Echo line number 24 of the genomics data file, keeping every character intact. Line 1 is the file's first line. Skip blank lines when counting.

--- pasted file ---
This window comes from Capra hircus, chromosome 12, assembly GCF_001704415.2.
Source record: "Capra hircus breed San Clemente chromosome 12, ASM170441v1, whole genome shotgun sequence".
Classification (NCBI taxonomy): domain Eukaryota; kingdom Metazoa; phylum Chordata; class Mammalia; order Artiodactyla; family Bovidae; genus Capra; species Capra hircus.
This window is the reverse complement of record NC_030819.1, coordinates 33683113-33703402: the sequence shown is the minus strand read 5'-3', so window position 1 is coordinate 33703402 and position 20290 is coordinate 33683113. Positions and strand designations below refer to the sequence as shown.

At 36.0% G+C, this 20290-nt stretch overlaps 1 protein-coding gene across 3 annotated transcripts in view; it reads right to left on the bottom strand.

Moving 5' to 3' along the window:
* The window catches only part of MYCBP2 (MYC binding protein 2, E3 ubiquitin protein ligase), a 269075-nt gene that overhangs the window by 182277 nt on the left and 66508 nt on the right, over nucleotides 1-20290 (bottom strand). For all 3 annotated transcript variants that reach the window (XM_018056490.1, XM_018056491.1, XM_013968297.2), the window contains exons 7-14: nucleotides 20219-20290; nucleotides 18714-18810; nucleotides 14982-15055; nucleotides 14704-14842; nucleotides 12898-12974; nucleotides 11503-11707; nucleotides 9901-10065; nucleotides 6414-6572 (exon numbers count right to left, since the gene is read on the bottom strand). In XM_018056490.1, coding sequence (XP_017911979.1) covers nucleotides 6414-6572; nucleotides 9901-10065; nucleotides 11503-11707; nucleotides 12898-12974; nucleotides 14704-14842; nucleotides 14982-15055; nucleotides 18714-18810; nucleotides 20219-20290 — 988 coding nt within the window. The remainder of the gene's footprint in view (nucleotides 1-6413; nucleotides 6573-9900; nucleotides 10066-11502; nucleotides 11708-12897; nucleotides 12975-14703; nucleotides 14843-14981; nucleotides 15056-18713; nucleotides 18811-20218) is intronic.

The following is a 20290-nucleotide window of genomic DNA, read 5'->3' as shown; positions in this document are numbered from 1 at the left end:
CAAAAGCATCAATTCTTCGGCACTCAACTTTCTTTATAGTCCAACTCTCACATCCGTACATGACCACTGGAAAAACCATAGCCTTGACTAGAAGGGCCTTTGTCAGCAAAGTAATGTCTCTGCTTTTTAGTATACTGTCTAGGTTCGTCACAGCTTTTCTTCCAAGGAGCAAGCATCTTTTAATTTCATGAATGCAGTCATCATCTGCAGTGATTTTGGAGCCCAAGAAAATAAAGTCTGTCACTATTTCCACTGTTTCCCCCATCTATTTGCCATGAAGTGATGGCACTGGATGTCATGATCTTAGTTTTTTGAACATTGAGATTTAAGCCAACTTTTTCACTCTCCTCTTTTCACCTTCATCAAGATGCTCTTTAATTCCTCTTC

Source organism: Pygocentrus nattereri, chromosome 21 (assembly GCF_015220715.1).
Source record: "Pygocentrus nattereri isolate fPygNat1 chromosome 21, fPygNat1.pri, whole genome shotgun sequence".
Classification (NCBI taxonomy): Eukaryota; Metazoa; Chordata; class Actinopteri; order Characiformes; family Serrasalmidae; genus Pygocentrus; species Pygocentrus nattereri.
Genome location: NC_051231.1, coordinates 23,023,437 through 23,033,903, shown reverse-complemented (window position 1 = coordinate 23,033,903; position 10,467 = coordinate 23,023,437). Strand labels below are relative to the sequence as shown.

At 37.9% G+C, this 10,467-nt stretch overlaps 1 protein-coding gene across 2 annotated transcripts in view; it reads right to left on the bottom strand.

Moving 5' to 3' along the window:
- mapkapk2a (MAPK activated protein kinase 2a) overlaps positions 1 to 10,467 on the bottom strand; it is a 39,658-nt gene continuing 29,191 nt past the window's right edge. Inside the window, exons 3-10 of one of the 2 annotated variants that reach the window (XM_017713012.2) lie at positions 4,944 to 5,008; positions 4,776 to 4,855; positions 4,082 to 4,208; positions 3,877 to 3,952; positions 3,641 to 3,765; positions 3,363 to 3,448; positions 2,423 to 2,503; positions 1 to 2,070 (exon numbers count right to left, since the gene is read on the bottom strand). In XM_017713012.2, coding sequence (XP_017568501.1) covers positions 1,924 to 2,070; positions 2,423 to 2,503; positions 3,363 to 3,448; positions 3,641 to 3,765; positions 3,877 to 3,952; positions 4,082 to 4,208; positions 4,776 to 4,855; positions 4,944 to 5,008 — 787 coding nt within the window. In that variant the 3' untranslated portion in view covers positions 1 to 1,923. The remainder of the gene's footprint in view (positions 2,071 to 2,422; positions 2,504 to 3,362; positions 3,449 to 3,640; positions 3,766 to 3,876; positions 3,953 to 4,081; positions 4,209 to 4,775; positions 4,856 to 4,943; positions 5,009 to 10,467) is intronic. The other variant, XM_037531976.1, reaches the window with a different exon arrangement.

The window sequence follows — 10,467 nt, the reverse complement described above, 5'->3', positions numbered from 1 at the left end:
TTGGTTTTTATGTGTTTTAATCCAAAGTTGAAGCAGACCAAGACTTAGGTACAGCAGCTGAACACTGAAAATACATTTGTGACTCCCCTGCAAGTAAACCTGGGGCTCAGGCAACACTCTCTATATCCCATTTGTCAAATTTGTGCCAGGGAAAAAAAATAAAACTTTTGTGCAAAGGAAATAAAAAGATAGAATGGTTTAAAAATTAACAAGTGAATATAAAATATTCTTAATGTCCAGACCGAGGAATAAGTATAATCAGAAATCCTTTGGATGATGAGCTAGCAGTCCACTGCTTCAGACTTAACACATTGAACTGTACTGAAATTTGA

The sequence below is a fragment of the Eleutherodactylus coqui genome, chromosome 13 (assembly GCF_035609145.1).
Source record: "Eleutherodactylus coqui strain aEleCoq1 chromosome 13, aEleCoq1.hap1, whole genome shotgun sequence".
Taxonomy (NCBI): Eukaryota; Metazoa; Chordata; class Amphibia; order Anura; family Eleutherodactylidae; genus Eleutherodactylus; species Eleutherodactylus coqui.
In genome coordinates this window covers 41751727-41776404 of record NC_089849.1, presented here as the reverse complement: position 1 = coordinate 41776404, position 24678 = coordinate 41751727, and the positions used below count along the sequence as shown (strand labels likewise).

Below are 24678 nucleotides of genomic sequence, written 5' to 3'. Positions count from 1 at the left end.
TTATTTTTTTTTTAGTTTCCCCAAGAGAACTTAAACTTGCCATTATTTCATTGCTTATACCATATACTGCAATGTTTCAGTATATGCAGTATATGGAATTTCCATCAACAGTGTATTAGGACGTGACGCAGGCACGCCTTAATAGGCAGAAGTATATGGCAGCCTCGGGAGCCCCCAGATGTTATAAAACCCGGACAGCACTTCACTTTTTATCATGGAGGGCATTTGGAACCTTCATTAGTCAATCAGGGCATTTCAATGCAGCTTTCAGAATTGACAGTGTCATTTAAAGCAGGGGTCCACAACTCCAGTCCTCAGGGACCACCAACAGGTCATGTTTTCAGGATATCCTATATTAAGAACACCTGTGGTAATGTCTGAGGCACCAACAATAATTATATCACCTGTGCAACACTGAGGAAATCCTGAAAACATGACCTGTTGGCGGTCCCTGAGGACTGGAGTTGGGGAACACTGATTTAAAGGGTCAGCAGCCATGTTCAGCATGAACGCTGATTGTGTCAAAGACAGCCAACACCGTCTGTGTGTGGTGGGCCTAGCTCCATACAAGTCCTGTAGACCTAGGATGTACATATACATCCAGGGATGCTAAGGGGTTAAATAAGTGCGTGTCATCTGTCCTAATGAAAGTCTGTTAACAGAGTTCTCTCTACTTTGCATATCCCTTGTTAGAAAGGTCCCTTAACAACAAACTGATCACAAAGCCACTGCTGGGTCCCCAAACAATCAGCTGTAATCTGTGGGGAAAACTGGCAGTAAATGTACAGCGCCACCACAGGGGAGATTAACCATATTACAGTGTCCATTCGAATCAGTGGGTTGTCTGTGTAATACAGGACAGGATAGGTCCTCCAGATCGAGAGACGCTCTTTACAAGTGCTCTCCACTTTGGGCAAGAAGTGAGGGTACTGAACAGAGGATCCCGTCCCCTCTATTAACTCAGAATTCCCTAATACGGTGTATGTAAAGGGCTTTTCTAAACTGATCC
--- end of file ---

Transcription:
TTATTTTTTTTTTAGTTTCCCCAAGAGAACTTAAACTTGCCATTATTTCATTGCTTATACCATATACTGCAATGTTTCAGTATATGCAGTATATGGAATTTCCATCAACAGTGTATTAGGACGTGACGCAGGCACGCCTTAATAGGCAGAAGTATATGGCAGCCTCGGGAGCCCCCAGATGTTATAAAACCCGGACAGCACTTCACTTTTTATCATGGAGGGCATTTGGAACCTTCATTAGTCAATCAGGGCATTTCAATGCAGCTTTCAGAATTGACAGTGTCATTTAAAGCAGGGGTCCACAACTCCAGTCCTCAGGGACCACCAACAGGTCATGTTTTCAGGATATCCTATATTAAGAACACCTGTGGTAATGTCTGAGGCACCAACAATAATTATATCACCTGTGCAACACTGAGGAAATCCTGAAAACATGACCTGTTGGCGGTCCCTGAGGACTGGAGTTGGGGAACACTGATTTAAAGGGTCAGCAGCCATGTTCAGCATGAACGCTGATTGTGTCAAAGACAGCCAACACCGTCTGTGTGTGGTGGGCCTAGCTCCATACAAGTCCTGTAGACCTAGGATGTACATATACATCCAGGGATGCTAAGGGGTTAAATAAGTGCGTGTCATCTGTCCTAATGAAAGTCTGTTAACAGAGTTCTCTCTACTTTGCATATCCCTTGTTAGAAAGGTCCCTTAACAACAAACTGATCACAAAGCCACTGCTGGGTCCCCAAACAATCAGCTGTAATCTGTGGGGAAAACTGGCAGTAAATGTACAGCGCCACCACAGGGGAGATTAACCATATTACAGTGTCCATTCGAATCAGTGGGTTGTCTGTGTAATACAGGACAGGATAGGTCCTCCAGATCGAGAGACGCTCTTTACAAGTGCTCTCCACTTTGGGCAAGAAGTGAGGGTACTGAACAGAGGATCCCGTCCCCTCTATTAACTCAGAATTCCCTAATACGGTGTATGTAAAGGGCTTTTCTAAACTGATCC